4. Punch down and divide into 4 loaves. Roll each of the 4 portions with a rolling pin into a rectangle and roll up into a loaf. Place seam-side down in greased bread pans and let them rise again until doubled, about 30–45 minutes. (The best place is the oven! Just turn it on low 150–170 degrees until heated and then turn it off prior to putting the loaves in).
  5. After rising, turn the oven on to 350 degrees and bake for 30–45 minutes. Bread is done when it is golden brown on all sides. Remove from oven and rest in pans for 10 minutes before removing from pans.


*Or you can substitute with 1/4 cup apple cider vinegar or lemon juice plus 3/4 cup water, which is what I did.

**What gluten is super cheap in the bulk bins at the grocery store. This helps with the bread’s texture. I used the maximum amount this past time, and the bread came out nice and light and fluffy.

You can also use the dough to make dinner rolls, which is what I did for the fourth loaf. They were great!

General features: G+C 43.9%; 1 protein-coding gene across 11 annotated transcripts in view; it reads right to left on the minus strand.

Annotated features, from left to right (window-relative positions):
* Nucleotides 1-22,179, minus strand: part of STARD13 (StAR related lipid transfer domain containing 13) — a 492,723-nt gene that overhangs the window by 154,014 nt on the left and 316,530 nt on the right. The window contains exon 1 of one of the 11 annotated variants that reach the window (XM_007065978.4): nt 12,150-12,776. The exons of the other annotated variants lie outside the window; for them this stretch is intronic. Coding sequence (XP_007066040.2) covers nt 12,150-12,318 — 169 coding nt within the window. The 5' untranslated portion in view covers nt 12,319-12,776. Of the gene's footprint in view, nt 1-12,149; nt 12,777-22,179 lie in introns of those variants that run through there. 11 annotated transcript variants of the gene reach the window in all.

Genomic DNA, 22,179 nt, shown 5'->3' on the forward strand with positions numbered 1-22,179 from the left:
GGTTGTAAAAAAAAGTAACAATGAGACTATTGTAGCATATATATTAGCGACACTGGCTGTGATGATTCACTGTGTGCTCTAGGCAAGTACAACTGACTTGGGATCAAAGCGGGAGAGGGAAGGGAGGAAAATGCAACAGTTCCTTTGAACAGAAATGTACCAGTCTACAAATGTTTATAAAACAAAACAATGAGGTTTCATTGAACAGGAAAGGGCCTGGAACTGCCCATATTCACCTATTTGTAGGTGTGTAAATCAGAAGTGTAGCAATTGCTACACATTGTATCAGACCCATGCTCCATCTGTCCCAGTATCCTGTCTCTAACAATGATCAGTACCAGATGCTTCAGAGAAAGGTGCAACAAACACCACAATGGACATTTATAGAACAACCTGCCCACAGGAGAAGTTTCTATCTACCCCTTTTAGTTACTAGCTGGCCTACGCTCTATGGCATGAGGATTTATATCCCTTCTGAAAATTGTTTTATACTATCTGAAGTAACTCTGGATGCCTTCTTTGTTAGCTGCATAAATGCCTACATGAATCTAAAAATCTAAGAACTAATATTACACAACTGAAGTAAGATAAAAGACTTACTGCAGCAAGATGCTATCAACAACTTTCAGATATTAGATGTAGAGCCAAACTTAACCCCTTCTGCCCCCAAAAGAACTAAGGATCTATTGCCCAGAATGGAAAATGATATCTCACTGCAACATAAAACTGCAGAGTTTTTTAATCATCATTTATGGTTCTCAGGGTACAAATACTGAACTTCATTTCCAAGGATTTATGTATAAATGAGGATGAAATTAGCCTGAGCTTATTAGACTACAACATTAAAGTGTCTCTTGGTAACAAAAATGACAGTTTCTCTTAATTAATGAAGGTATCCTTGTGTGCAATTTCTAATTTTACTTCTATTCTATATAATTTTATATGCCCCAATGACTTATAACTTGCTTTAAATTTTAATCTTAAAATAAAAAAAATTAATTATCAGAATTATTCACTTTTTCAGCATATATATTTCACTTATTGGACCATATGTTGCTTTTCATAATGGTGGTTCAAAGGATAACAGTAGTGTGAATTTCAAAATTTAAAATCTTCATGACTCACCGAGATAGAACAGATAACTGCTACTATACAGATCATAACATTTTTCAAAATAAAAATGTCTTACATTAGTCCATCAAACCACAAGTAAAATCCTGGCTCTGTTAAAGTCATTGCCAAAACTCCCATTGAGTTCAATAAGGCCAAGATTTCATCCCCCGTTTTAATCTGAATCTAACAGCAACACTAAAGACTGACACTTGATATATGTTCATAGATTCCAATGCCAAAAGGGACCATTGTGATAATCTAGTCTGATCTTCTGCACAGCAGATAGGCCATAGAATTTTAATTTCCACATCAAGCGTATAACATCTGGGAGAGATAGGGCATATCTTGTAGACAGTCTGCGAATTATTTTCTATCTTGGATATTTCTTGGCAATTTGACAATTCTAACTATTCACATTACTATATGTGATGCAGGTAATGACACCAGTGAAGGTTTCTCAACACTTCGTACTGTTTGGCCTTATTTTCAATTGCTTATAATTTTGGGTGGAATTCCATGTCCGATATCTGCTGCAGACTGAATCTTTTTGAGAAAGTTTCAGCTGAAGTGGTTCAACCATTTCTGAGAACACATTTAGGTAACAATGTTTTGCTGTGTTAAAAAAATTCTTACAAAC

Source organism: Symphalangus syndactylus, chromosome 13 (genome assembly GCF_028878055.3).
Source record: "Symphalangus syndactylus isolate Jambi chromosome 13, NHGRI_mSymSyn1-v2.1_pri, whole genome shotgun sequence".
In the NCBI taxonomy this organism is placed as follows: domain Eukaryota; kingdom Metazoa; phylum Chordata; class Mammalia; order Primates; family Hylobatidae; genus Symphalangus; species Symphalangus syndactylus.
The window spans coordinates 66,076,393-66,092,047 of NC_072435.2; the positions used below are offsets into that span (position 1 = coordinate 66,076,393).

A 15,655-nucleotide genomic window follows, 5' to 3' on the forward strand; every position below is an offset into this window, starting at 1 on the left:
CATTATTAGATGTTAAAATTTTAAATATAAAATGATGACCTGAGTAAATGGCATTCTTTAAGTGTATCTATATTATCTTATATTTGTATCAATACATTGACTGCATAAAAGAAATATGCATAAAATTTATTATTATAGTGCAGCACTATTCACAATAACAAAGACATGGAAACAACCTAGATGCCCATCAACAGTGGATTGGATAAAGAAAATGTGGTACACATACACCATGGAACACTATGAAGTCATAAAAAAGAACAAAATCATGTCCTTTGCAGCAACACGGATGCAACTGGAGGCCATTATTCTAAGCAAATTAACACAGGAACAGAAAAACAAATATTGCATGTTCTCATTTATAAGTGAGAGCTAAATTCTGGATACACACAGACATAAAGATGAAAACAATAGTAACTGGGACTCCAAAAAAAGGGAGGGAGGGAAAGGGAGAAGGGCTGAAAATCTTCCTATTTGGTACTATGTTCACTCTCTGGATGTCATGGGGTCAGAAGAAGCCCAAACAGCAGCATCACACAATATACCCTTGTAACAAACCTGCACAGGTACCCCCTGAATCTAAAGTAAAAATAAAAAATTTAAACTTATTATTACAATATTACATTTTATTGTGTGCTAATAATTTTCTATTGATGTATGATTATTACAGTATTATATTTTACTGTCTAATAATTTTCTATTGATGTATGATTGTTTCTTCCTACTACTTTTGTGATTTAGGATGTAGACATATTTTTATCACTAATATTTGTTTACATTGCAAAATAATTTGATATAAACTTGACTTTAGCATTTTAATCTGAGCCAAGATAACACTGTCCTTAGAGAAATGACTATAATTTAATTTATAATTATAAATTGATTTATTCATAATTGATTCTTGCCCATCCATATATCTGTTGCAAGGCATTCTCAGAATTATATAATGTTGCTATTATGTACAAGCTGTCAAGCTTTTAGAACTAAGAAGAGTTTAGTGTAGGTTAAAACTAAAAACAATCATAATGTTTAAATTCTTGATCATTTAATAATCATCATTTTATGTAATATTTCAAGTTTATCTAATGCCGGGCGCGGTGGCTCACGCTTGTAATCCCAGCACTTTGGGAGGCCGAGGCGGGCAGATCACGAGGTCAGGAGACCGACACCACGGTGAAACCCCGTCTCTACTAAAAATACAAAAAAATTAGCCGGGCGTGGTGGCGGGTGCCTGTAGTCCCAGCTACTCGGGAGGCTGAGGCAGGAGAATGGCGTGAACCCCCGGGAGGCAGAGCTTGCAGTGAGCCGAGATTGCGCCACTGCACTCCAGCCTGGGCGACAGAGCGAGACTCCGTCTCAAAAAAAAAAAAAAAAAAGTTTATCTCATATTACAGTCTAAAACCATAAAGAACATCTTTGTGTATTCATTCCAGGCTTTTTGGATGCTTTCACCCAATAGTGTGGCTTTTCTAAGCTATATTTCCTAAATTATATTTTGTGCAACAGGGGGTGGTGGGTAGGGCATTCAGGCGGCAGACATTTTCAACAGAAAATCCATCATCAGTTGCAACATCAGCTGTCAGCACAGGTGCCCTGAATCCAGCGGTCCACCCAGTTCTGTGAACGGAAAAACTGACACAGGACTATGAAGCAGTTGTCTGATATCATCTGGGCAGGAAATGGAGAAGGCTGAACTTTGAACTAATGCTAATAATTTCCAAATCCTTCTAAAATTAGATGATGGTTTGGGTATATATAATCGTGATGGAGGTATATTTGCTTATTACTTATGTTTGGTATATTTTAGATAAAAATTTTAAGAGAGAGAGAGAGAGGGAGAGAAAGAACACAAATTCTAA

• Prep Time: 30 minutes
  • Cook Time: 90 minutes
  • Category: Bread
  • Method: Baking
  • Cuisine: Baked Goods

Keywords: soaked grains, homemade bread, whole wheat

Now, your bread stories. How do you like to make your loves? Tell us all in the comments below and if you made and loved this recipe, please give it a rating!

And for more of our tasty bread recipes, be sure to check out some of these:

Photos by Shanna Mallon, © Ask the Experts, LLC. ALL RIGHTS RESERVED. See our TOS for more details. Originally published by by Shanna Mallong on March 15th, 2010. Last updated: December 31, 2019 at 3:48 am.

Nutritional information derived from a database of known generic and branded foods and ingredients and was not compiled by a registered dietitian or submitted for lab testing. It should be viewed as an approximation.

About Shanna Mallon